America’s middle class is under assault.
Since 1983, national median wealth has declined by 20 percent, falling from $73,000 to $64,000 in 2013. And U.S. home ownership has been in a steady decline since 2005.
While we often hear about the struggles of the white working class, a driving force behind this trend is an accelerating decline in black and Latino household wealth.
Over those three decades, the wealth of median black and Latino households decreased by 75 percent and 50 percent, respectively, while median white household wealth actually rose a little. As of 2013, median whites had $116,800 in wealth—compared to just $2,000 for Latinos and $1,700 for blacks.
This wealth decline is a threat to the viability of the American middle class and the nation’s overall economic health. Families with more wealth can cover emergencies without going into debt and take advantage of economic opportunity, such as buying a home, saving for college, or starting a business.
We looked at the growing racial wealth gap in a new report for the Institute for Policy Studies and Prosperity Now.
We found that if these appalling trends continue, median black household wealth will hit zero by 2053, even while median white wealth continues to climb. Latino net worth will hit zero two decades later, according to our projections.
It’s in everyone’s interest to reverse these trends. Growing racial wealth inequality is bringing down median American middle class wealth, and with it shrinking the middle class — especially as Americans of color make up an increasing share of the U.S. population.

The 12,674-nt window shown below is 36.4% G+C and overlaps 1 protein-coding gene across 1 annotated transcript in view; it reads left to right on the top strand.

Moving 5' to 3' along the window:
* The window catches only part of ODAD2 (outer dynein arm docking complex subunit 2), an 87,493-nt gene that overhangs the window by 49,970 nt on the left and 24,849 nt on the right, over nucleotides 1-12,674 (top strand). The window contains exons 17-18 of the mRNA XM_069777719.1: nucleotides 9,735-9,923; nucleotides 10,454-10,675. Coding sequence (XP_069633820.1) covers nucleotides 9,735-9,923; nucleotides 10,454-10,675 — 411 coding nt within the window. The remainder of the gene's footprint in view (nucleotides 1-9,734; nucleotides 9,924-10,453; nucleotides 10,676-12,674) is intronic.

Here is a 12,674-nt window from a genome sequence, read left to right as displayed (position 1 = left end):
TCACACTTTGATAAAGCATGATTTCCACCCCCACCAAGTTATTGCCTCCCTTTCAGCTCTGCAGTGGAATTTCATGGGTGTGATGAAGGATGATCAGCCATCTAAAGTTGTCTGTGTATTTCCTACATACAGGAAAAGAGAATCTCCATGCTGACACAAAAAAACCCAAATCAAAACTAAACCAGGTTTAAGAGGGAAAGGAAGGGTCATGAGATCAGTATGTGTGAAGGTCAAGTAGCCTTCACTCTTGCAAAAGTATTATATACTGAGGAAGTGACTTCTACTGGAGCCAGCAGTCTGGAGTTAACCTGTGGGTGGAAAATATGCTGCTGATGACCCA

The causes of this racial wealth divide have little to do with individual behavior. Instead, they’re the result of a range of systemic factors and policies.
These include past discriminatory housing policies that continue to fuel an enormous racial divide in homeownership rates, as well as an “upside down” tax system that helps the wealthiest households get wealthier while providing the lowest income families with almost nothing.
The American middle class was created by government policy, investment, and the hard work of its citizenry. Today Americans are working as hard as ever, but government policy is failing to invest in a sustainable and growing middle class.
To do better, Congress must redirect subsidies to the already wealthy and invest in opportunities for poorer families to save and build wealth.
For example, people can currently write off part of their mortgage interest payments on their taxes. But this only benefits you if you already own a home — an opportunity long denied to millions of black and Latino families — and benefits you even more if you own an expensive home. It helps the already rich, at the expense of the poor.
Congress should reform that deduction and other tax expenditures to focus on those excluded from opportunity, not the already have-a-lots.
Other actions include protecting families from the wealth stripping practices common in many low-income communities, like “contract for deed” scams that can leave renters homeless even after they’ve fronted money for expensive repairs to their homes. That means strengthening institutions like the Consumer Financial Protection Bureau.
The nation has experienced 30 years of middle class decline. If we don’t want this to be a permanent trend, then government must respond with the boldness and ingenuity that expanded the middle class after World War Two — but this time with a racially inclusive frame to reflect our 21st century population.